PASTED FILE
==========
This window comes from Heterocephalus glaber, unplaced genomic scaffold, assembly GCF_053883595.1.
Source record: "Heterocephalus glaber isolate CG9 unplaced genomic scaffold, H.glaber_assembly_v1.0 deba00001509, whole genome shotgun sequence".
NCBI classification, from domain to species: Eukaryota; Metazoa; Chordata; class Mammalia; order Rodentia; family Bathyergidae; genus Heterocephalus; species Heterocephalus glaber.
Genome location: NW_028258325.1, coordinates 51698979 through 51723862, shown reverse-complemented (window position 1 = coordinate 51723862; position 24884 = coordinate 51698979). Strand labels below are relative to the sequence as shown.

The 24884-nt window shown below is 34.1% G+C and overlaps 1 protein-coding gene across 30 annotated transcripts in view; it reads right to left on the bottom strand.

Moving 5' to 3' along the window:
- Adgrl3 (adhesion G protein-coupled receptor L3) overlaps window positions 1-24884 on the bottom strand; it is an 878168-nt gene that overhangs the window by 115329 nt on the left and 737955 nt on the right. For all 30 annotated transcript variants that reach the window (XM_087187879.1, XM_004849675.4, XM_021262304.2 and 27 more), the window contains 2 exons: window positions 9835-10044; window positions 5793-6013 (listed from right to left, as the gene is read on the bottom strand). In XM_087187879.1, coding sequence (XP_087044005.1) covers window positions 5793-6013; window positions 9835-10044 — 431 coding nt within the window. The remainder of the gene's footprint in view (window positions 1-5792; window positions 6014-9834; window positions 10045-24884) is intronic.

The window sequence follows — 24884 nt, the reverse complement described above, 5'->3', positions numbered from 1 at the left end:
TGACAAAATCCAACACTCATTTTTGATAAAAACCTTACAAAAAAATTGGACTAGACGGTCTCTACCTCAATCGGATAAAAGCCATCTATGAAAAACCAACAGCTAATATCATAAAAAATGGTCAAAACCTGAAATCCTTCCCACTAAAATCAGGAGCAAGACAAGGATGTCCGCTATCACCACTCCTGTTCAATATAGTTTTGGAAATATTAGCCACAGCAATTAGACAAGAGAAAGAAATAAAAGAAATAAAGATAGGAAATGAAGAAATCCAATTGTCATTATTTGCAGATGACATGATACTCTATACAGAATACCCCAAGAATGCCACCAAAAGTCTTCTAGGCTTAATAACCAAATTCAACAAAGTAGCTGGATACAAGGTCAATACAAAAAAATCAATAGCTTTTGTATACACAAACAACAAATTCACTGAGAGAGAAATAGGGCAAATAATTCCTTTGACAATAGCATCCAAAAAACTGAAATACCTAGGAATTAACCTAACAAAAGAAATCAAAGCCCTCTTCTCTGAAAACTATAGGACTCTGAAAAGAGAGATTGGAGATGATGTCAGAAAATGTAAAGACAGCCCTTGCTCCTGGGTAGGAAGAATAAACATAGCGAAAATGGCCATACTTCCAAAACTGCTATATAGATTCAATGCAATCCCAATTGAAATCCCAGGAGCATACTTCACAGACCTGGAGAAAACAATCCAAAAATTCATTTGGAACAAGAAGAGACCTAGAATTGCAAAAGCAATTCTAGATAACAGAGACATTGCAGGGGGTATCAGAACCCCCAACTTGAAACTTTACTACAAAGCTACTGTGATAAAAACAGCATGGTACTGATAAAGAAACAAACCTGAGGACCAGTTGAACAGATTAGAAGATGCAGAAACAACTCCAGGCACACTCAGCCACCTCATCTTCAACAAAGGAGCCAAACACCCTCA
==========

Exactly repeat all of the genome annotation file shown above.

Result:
This window comes from Heterocephalus glaber, unplaced genomic scaffold, assembly GCF_053883595.1.
Source record: "Heterocephalus glaber isolate CG9 unplaced genomic scaffold, H.glaber_assembly_v1.0 deba00001509, whole genome shotgun sequence".
NCBI classification, from domain to species: Eukaryota; Metazoa; Chordata; class Mammalia; order Rodentia; family Bathyergidae; genus Heterocephalus; species Heterocephalus glaber.
Genome location: NW_028258325.1, coordinates 51698979 through 51723862, shown reverse-complemented (window position 1 = coordinate 51723862; position 24884 = coordinate 51698979). Strand labels below are relative to the sequence as shown.

The 24884-nt window shown below is 34.1% G+C and overlaps 1 protein-coding gene across 30 annotated transcripts in view; it reads right to left on the bottom strand.

Moving 5' to 3' along the window:
- Adgrl3 (adhesion G protein-coupled receptor L3) overlaps window positions 1-24884 on the bottom strand; it is an 878168-nt gene that overhangs the window by 115329 nt on the left and 737955 nt on the right. For all 30 annotated transcript variants that reach the window (XM_087187879.1, XM_004849675.4, XM_021262304.2 and 27 more), the window contains 2 exons: window positions 9835-10044; window positions 5793-6013 (listed from right to left, as the gene is read on the bottom strand). In XM_087187879.1, coding sequence (XP_087044005.1) covers window positions 5793-6013; window positions 9835-10044 — 431 coding nt within the window. The remainder of the gene's footprint in view (window positions 1-5792; window positions 6014-9834; window positions 10045-24884) is intronic.

The window sequence follows — 24884 nt, the reverse complement described above, 5'->3', positions numbered from 1 at the left end:
TGACAAAATCCAACACTCATTTTTGATAAAAACCTTACAAAAAAATTGGACTAGACGGTCTCTACCTCAATCGGATAAAAGCCATCTATGAAAAACCAACAGCTAATATCATAAAAAATGGTCAAAACCTGAAATCCTTCCCACTAAAATCAGGAGCAAGACAAGGATGTCCGCTATCACCACTCCTGTTCAATATAGTTTTGGAAATATTAGCCACAGCAATTAGACAAGAGAAAGAAATAAAAGAAATAAAGATAGGAAATGAAGAAATCCAATTGTCATTATTTGCAGATGACATGATACTCTATACAGAATACCCCAAGAATGCCACCAAAAGTCTTCTAGGCTTAATAACCAAATTCAACAAAGTAGCTGGATACAAGGTCAATACAAAAAAATCAATAGCTTTTGTATACACAAACAACAAATTCACTGAGAGAGAAATAGGGCAAATAATTCCTTTGACAATAGCATCCAAAAAACTGAAATACCTAGGAATTAACCTAACAAAAGAAATCAAAGCCCTCTTCTCTGAAAACTATAGGACTCTGAAAAGAGAGATTGGAGATGATGTCAGAAAATGTAAAGACAGCCCTTGCTCCTGGGTAGGAAGAATAAACATAGCGAAAATGGCCATACTTCCAAAACTGCTATATAGATTCAATGCAATCCCAATTGAAATCCCAGGAGCATACTTCACAGACCTGGAGAAAACAATCCAAAAATTCATTTGGAACAAGAAGAGACCTAGAATTGCAAAAGCAATTCTAGATAACAGAGACATTGCAGGGGGTATCAGAACCCCCAACTTGAAACTTTACTACAAAGCTACTGTGATAAAAACAGCATGGTACTGATAAAGAAACAAACCTGAGGACCAGTTGAACAGATTAGAAGATGCAGAAACAACTCCAGGCACACTCAGCCACCTCATCTTCAACAAAGGAGCCAAACACCCTCA